Look at it this way. Maybe the justices want to read the argument as it is written, and they want to hear it spoken, in a venue in which they may interact with (or interrogate) its advocate, as a means of evaluating the argument, rather than its presentation, whether written or spoken. Both forms come burdened with their own conventions, one of which is the expectation that oral argument be made mostly without notes.
posted by notyou at 2:02 PM on January 17


prose litigant

Oh, do Cormac McCarthy next!
posted by turbid dahlia at 2:03 PM on January 17


Being asked if you're reading something is the prompt for vapours and a prompt trip to the fainting couch?

Uh, no? The worst people are saying is that Scalia was kind of a dick.
posted by Hoopo at 2:04 PM on January 17


Ah, so the supreme court is basically an arena in which lawyers compete to see who has the biggest 'skills'. And here I thought it was something about finding the truth or determining constitutionality or somesuch.

In the future we'll let the robots handle it. In the meanwhile, we have to rely on human skill and effort, yes.
posted by notyou at 2:04 PM on January 17


JUSTICE SCALIA: Counsel, you are not reading this, are you?

Lechner should have said: "Yes, and why don't you fold it five ways and put it where the moon don't shine."
posted by Bokmakierie at 2:05 PM on January 17 [1 favorite]


Ah, so the supreme court is basically a sporting arena in which lawyers compete to see who has the biggest 'skills'. And here I thought it was something about finding the truth or determining constitutionality or somesuch.

This is exactly not it. The volume of legal argumentation on paper for something that goes to the Supreme Court is immense and dry and legalistic and everything you could hope for out of due process before the highest judges in the land. The point is that oral argument, while most dramatic, is almost always irrelevant to the outcome of the case.

Lawyers, are you aware of any significant changes to outcomes due to oral arguments? AFAIK there's never been a case where brilliant rhetoric at the lectern made a big difference.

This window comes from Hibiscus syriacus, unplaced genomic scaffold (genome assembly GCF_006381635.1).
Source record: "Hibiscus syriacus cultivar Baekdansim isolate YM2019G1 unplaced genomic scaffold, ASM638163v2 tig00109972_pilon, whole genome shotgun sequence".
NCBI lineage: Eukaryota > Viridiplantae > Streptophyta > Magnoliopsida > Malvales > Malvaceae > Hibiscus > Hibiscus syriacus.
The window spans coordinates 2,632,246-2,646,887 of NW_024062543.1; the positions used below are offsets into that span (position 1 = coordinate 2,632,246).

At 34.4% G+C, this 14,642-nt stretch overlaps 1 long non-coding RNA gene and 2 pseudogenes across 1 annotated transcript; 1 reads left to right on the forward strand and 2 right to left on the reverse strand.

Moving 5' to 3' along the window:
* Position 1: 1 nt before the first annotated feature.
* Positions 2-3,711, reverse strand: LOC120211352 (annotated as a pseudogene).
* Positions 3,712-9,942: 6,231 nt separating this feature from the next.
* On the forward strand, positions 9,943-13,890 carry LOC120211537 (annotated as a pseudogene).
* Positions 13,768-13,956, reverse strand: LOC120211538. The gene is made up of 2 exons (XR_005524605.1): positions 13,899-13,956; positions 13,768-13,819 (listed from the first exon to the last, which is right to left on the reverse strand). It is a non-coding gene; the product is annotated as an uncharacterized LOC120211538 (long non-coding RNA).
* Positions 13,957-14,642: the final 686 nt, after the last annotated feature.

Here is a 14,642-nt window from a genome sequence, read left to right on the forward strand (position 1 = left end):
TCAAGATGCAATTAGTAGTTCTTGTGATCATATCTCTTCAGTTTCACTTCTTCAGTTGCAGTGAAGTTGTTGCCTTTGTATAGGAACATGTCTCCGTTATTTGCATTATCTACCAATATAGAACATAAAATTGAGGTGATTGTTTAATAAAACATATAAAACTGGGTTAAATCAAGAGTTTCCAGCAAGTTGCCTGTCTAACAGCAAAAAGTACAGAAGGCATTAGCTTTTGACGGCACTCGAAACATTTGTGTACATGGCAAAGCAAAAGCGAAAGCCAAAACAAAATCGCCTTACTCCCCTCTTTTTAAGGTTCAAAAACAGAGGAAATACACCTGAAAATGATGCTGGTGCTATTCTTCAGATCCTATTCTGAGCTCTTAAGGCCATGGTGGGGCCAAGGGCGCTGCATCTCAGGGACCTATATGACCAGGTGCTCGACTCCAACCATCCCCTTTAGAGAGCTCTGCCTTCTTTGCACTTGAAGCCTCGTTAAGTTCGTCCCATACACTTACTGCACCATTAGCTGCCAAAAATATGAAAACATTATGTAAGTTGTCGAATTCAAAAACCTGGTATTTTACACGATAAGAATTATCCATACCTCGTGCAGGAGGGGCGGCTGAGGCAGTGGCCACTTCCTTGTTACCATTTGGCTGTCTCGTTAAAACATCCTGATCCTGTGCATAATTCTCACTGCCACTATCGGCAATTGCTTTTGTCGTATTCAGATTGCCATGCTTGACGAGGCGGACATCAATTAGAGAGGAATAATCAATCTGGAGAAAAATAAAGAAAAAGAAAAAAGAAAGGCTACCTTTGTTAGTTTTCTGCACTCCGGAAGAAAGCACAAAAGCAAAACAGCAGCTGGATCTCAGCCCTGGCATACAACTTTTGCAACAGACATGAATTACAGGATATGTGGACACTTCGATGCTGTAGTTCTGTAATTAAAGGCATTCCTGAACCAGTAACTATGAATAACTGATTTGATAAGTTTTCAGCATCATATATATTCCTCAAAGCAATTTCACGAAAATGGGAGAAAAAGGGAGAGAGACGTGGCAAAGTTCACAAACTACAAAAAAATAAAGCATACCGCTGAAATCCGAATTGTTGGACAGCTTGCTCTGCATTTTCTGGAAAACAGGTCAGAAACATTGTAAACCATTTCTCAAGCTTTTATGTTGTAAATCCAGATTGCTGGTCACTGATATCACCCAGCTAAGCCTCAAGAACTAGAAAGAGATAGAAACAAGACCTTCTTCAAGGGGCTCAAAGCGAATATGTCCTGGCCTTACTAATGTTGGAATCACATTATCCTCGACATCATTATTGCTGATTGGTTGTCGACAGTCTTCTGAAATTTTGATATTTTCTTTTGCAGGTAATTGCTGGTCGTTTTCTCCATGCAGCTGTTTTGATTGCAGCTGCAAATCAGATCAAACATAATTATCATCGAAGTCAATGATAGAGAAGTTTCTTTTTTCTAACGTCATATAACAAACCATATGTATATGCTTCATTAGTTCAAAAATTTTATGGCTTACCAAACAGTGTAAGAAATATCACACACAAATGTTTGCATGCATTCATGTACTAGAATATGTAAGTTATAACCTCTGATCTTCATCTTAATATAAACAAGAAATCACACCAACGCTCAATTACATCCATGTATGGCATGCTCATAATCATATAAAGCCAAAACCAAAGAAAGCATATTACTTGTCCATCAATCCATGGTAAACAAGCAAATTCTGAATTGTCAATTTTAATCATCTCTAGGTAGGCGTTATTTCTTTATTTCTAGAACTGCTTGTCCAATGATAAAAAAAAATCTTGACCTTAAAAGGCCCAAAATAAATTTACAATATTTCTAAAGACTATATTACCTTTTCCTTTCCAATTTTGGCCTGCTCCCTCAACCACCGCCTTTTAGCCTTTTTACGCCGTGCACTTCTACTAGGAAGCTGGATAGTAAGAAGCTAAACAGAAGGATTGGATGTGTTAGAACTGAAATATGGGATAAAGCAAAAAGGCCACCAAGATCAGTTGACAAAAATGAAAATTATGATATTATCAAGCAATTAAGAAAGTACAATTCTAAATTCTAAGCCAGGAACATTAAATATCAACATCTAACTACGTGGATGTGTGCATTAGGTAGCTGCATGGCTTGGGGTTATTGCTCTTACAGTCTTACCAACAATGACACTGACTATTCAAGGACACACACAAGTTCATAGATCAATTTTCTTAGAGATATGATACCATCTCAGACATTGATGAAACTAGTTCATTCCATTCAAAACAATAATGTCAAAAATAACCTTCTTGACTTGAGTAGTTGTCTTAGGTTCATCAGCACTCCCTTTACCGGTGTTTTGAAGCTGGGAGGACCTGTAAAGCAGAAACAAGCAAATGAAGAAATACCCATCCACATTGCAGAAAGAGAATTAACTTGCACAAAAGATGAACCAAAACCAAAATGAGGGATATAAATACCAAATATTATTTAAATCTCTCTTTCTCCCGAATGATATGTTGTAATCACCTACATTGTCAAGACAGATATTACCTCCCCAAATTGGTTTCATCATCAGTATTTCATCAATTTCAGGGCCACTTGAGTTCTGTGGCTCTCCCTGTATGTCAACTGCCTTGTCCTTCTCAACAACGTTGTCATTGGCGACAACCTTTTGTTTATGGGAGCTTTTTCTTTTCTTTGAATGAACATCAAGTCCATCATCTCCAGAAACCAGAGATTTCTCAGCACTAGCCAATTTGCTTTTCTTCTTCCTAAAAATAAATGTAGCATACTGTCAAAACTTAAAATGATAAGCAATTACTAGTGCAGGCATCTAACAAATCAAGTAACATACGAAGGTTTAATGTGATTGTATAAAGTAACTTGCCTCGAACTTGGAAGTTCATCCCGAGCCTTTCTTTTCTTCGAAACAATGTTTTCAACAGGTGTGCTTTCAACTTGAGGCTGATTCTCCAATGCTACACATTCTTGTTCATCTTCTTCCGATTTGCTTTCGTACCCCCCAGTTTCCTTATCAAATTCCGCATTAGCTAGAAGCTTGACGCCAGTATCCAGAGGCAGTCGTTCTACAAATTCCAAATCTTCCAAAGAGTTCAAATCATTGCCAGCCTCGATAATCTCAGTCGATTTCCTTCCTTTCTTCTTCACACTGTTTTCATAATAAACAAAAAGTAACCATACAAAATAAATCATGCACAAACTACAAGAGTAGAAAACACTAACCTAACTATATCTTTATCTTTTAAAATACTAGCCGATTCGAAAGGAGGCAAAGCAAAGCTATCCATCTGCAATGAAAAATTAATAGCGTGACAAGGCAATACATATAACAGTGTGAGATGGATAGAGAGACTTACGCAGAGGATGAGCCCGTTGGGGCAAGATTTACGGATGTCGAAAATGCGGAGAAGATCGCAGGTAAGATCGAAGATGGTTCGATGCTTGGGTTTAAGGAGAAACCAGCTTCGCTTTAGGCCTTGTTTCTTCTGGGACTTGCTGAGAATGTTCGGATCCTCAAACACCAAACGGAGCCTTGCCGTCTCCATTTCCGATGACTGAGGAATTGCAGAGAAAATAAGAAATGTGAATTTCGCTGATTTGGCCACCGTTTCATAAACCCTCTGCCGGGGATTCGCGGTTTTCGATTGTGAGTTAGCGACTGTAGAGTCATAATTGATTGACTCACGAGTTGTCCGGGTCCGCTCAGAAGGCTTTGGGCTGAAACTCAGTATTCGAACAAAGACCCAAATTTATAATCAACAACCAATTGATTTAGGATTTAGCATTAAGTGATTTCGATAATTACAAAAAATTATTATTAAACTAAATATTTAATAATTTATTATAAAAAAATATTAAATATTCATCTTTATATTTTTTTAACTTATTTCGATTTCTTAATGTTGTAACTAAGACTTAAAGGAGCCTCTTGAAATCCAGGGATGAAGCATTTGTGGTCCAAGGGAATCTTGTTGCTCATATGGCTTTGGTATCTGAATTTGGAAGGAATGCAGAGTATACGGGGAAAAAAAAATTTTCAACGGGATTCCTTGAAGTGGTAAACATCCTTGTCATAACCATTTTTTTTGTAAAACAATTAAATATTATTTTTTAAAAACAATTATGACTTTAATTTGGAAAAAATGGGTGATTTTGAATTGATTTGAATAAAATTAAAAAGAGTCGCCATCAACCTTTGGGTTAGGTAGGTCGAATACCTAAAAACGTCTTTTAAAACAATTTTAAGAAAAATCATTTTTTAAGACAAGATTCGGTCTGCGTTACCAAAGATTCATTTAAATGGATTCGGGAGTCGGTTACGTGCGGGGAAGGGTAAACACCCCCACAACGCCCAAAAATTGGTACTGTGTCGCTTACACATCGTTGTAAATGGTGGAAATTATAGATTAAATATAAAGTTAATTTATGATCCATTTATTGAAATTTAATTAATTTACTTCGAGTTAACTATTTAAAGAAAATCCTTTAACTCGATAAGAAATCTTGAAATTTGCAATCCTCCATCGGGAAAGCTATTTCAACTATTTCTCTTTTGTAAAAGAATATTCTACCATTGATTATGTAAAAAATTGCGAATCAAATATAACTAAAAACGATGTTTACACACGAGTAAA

posted by fatbird at 2:07 PM on January 17 [1 favorite]


Is this one of those things that we're only hearing about because the internet has an infinity of column inches to fill?
posted by Atom Eyes at 2:09 PM on January 17 [2 favorites]


Ah, so the supreme court is basically a sporting arena [...]

Oral argument is, or at least there's some merit to the claim that it is. There's a lot more to the Court and its process than oral argument, though. We just don't see a lot of the other parts, because they're dry and boring. The "sporting arena" aspect of oral argument is exactly why it gets a lot of press coverage and exists in the popular imagination, in a way that, say, the guy writing briefs at 3AM in his underwear doesn't.

You are not alone if you feel that perhaps the theatrics of oral argument are deleterious to the functioning of the Court as a judicial body; that's basically Thomas' stance.
posted by Kadin2048 at 2:10 PM on January 17 [2 favorites]


I forget who I heard say it, but there are basically two purposes to Oral Arguments, and otherwise it's a vestigial ritual. It keeps a human face on the whole process, which is a non-trivial consideration. It also allows for last minute, outsider, or overlooked angles to be brought up by any party, especially the Justices who don't normally engage in debate directly with the lawyers. These aren't irrelevant, but if you were going to eliminate part of the process that's unnecessary, the first thing to go would be oral arguments.
posted by fatbird at 2:10 PM on January 17


In the meanwhile, we have to rely on human skill and effort, yes.

But in a 'battle of wits' the person with the most wits wins, no? Yet, if we are interested in the truth (or the 'best' outcome under some criteria), there is no reason to expect that the wittiest person should also always be the person advocating for the best position.
posted by Pyry at 2:13 PM on January 17 [1 favorite]


AFAIK there's never been a case where brilliant rhetoric at the lectern made a big difference.

Quem ad finem sese effrenata iactabit audacia!
posted by gimonca at 2:13 PM on January 17 [2 favorites]


It keeps a human face on the whole process, which is a non-trivial consideration

I can personally vouch for the documentation involved in disputes over rights-of-way being terribly fucking boring, so points to you
posted by Hoopo at 2:15 PM on January 17 [2 favorites]


But in a 'battle of wits' the person with the most wits wins, no? Yet, if we are interested in the truth (or the 'best' outcome under some criteria), there is no reason to expect that the wittiest person should also always be the person advocating for the best position.